Minnesota may see more moisture than usual for the next few months, but probably not enough to chase away the drought that has taken hold of the state.
The U.S. Climate Prediction Center issued an extended outlook for the period through the end of April.
A meteorologist tells MPR the next few months should bring a little more precipitation than usual to Minnesota, but cautions against expecting "a major drought-buster event."
Indeed, for much of the Midwest the drought may get worse. The dry area extends from Texas into Canada. Most of the meteorologists surveyed by Bloomberg expect the drought will intensify during the planting season. One thinks the geographic center of the drought will move northward this year, pinning it at Redwood Falls as opposed to last year's Grand Island, Nebraska.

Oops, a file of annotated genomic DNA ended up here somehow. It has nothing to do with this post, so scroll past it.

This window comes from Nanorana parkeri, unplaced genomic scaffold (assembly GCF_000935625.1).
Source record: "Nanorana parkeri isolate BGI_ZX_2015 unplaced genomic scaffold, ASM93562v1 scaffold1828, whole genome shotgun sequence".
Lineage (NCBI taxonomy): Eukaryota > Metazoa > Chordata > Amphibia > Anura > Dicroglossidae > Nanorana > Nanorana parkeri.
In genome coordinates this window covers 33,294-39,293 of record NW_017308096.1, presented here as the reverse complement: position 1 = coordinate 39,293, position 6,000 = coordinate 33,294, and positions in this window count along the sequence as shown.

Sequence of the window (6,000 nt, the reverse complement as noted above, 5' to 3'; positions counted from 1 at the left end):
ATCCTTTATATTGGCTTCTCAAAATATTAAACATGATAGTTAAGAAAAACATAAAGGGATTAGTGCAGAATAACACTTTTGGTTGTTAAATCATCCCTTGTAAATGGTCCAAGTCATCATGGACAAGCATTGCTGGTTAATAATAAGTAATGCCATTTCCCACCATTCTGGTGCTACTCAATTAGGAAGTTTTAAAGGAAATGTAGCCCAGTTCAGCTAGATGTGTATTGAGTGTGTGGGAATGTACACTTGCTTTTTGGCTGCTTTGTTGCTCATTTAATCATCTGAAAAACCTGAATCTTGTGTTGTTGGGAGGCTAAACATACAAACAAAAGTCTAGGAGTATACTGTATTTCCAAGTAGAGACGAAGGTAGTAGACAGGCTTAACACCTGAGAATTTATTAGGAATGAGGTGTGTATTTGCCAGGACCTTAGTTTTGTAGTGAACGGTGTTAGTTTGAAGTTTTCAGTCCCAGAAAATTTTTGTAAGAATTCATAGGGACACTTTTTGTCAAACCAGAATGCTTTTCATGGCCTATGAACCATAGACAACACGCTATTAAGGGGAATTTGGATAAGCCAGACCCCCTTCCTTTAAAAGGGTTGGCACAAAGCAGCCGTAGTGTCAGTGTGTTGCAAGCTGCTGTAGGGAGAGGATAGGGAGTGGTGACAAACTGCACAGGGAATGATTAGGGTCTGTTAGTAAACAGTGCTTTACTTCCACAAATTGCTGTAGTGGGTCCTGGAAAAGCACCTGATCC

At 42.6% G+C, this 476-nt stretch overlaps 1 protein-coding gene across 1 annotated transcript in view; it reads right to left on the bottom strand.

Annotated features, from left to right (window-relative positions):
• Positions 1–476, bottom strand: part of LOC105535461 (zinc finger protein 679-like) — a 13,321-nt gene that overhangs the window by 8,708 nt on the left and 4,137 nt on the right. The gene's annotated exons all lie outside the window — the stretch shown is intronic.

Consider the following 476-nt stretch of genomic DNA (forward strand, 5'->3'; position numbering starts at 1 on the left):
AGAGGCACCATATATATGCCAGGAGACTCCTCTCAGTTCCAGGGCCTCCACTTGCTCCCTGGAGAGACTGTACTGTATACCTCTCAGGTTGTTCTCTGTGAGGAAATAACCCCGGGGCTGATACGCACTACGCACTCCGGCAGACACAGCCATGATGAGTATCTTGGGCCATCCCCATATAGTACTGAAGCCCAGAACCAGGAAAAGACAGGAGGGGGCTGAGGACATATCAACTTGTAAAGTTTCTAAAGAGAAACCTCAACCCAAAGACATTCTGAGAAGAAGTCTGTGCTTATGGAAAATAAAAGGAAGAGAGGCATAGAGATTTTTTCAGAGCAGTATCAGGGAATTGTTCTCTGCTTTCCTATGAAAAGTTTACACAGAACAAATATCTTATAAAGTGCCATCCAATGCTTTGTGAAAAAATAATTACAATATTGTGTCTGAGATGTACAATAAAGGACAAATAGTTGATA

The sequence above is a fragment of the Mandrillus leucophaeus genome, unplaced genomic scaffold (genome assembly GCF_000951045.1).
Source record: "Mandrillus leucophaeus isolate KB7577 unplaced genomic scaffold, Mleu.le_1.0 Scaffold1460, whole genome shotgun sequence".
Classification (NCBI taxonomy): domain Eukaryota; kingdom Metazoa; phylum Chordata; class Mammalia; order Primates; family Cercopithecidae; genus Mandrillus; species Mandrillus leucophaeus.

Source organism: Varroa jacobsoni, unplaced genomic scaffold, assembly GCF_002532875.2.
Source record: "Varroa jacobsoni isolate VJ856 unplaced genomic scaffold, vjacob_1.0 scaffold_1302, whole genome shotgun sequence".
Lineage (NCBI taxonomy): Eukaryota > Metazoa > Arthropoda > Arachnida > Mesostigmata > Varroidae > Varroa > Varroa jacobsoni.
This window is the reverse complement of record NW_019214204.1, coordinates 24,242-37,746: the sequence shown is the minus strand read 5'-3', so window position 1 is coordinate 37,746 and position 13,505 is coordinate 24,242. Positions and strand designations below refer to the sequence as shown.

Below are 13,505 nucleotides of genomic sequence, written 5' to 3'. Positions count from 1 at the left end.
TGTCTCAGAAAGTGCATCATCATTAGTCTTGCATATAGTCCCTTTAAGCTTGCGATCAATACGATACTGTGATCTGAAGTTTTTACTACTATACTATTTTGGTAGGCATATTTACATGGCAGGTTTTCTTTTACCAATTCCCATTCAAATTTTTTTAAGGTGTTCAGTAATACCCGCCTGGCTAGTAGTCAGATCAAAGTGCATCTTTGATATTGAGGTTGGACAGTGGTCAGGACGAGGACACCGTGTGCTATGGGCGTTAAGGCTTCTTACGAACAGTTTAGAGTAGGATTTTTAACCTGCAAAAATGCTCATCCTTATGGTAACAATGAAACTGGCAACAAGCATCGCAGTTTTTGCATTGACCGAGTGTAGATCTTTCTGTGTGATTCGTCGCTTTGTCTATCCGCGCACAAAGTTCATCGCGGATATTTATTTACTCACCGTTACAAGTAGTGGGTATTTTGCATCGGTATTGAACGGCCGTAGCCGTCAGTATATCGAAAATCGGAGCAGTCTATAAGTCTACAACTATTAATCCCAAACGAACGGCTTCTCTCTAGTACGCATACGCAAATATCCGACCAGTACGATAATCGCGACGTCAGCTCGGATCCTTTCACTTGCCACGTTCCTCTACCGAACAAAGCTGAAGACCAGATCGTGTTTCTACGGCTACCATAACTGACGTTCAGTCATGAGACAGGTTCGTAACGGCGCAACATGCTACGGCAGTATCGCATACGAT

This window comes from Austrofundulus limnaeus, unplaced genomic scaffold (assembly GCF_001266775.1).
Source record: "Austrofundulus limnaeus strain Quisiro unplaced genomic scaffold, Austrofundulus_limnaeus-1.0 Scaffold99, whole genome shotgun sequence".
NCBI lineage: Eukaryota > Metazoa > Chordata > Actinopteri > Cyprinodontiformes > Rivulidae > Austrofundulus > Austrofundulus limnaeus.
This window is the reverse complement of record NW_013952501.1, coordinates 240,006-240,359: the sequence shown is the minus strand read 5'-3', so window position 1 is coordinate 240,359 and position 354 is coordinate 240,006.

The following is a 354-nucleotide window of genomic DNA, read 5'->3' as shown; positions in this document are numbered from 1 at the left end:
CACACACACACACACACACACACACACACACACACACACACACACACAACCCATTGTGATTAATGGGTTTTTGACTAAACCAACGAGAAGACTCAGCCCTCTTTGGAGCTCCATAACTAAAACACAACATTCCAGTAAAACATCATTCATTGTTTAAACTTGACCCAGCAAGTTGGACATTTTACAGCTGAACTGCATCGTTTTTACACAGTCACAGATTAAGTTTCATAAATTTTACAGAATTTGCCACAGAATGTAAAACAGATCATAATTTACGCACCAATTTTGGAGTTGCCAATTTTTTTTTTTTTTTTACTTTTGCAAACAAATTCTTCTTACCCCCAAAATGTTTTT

Dry ground makes ripples, though. The drought's effects were a key factor in Cargill's announcement Thursday that it will close one of its Texas beef processing plants on Feb. 1st. Last summer's diminished corn and hay crops have driven up the cost of animal feed, prompting many ranchers to thin their herds. Minnetonka-based Cargill says the nation's cattle herd is at its smallest in more than 60 years. The indefinite idling of the Plainview plant will throw 2,000 Texans out of work.